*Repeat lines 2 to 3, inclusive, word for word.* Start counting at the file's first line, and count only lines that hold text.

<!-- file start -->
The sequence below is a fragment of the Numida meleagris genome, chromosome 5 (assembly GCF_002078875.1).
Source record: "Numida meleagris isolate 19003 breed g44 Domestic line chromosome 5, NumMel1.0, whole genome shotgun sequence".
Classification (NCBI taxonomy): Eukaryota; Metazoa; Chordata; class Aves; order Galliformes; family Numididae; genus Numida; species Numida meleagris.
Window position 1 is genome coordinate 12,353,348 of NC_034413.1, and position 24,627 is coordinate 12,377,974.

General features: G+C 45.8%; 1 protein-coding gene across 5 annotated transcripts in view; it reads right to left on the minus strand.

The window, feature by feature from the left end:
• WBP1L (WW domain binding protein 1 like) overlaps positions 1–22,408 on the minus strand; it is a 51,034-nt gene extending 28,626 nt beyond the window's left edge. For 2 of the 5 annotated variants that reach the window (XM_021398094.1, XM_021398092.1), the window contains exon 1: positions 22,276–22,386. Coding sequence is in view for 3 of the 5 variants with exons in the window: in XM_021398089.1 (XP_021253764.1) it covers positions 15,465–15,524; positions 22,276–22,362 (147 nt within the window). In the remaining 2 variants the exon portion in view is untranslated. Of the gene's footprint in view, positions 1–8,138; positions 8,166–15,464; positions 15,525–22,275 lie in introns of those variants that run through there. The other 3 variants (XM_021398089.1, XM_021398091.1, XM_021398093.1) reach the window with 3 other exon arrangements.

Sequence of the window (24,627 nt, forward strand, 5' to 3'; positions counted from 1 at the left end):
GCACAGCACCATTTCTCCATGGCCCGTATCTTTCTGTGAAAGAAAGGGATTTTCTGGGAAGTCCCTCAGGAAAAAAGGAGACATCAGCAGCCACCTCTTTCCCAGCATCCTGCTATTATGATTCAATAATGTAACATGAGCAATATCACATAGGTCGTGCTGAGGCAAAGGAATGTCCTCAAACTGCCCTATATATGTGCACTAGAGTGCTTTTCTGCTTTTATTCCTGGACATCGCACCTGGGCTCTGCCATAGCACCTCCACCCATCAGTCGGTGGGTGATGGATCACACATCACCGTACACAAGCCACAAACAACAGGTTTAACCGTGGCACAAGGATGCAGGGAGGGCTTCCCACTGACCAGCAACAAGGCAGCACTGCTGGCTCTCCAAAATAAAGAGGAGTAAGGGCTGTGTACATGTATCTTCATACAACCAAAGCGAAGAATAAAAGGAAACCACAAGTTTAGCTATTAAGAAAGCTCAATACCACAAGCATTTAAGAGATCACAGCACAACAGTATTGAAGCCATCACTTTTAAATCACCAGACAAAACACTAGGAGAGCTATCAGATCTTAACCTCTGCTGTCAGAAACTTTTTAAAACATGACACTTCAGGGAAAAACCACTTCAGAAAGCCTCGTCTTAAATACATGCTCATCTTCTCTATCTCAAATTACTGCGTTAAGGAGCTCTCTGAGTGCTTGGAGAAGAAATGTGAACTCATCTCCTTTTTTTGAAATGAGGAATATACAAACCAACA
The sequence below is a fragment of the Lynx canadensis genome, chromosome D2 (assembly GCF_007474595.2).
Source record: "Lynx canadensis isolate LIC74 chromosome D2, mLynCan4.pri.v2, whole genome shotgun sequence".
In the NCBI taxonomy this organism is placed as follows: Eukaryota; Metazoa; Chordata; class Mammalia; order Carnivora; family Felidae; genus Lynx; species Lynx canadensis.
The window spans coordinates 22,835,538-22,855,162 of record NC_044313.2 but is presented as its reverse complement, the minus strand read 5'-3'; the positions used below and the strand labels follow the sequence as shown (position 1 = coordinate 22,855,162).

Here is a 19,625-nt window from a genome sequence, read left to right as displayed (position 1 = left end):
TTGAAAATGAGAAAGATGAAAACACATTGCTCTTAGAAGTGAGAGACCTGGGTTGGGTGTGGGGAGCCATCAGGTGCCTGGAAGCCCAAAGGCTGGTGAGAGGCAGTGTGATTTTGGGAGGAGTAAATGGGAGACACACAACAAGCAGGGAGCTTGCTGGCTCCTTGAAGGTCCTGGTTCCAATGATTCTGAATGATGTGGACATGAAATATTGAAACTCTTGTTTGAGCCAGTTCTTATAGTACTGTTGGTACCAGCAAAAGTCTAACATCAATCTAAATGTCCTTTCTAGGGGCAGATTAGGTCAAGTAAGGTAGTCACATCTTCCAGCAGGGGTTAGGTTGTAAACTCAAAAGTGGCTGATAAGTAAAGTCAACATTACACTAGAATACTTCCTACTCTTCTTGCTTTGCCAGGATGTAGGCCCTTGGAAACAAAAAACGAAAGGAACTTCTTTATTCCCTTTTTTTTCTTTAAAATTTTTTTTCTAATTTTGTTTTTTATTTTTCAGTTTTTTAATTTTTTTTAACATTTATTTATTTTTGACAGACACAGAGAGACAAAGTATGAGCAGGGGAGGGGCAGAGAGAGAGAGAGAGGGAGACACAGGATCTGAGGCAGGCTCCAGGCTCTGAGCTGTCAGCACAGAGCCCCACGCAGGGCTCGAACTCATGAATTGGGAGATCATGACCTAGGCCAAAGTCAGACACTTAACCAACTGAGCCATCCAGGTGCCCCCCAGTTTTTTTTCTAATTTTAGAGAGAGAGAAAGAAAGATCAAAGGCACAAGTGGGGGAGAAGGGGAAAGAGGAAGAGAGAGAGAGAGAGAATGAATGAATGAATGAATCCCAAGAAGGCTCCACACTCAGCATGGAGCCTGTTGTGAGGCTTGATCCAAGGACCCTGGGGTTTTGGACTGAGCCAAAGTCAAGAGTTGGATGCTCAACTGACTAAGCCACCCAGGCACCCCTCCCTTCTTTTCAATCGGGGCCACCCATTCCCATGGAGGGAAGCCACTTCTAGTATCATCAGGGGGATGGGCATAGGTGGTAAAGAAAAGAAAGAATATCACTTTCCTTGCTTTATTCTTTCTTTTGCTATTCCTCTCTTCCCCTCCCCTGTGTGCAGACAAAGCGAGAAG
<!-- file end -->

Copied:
Source record: "Numida meleagris isolate 19003 breed g44 Domestic line chromosome 5, NumMel1.0, whole genome shotgun sequence".
Classification (NCBI taxonomy): Eukaryota; Metazoa; Chordata; class Aves; order Galliformes; family Numididae; genus Numida; species Numida meleagris.